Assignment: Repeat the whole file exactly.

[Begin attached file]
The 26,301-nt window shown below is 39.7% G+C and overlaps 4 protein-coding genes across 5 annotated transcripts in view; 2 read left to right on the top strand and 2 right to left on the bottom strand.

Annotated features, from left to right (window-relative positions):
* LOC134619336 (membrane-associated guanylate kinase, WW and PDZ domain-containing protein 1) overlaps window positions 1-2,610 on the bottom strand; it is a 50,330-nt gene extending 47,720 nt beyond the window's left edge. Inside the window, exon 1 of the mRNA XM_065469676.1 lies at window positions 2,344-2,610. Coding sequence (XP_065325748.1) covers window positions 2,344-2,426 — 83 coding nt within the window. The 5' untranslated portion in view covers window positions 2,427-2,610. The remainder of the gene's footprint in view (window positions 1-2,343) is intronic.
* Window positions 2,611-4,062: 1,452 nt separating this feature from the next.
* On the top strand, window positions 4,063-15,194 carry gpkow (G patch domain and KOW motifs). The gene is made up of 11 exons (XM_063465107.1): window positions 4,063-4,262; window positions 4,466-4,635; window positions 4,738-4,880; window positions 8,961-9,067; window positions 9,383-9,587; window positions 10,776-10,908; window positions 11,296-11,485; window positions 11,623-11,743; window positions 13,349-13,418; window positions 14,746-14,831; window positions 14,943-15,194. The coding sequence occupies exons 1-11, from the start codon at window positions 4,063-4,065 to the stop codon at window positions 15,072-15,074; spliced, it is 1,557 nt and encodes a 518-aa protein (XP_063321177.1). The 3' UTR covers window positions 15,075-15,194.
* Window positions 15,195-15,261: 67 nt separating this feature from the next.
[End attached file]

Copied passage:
The 26,301-nt window shown below is 39.7% G+C and overlaps 4 protein-coding genes across 5 annotated transcripts in view; 2 read left to right on the top strand and 2 right to left on the bottom strand.

Annotated features, from left to right (window-relative positions):
* LOC134619336 (membrane-associated guanylate kinase, WW and PDZ domain-containing protein 1) overlaps window positions 1-2,610 on the bottom strand; it is a 50,330-nt gene extending 47,720 nt beyond the window's left edge. Inside the window, exon 1 of the mRNA XM_065469676.1 lies at window positions 2,344-2,610. Coding sequence (XP_065325748.1) covers window positions 2,344-2,426 — 83 coding nt within the window. The 5' untranslated portion in view covers window positions 2,427-2,610. The remainder of the gene's footprint in view (window positions 1-2,343) is intronic.
* Window positions 2,611-4,062: 1,452 nt separating this feature from the next.
* On the top strand, window positions 4,063-15,194 carry gpkow (G patch domain and KOW motifs). The gene is made up of 11 exons (XM_063465107.1): window positions 4,063-4,262; window positions 4,466-4,635; window positions 4,738-4,880; window positions 8,961-9,067; window positions 9,383-9,587; window positions 10,776-10,908; window positions 11,296-11,485; window positions 11,623-11,743; window positions 13,349-13,418; window positions 14,746-14,831; window positions 14,943-15,194. The coding sequence occupies exons 1-11, from the start codon at window positions 4,063-4,065 to the stop codon at window positions 15,072-15,074; spliced, it is 1,557 nt and encodes a 518-aa protein (XP_063321177.1). The 3' UTR covers window positions 15,075-15,194.
* Window positions 15,195-15,261: 67 nt separating this feature from the next.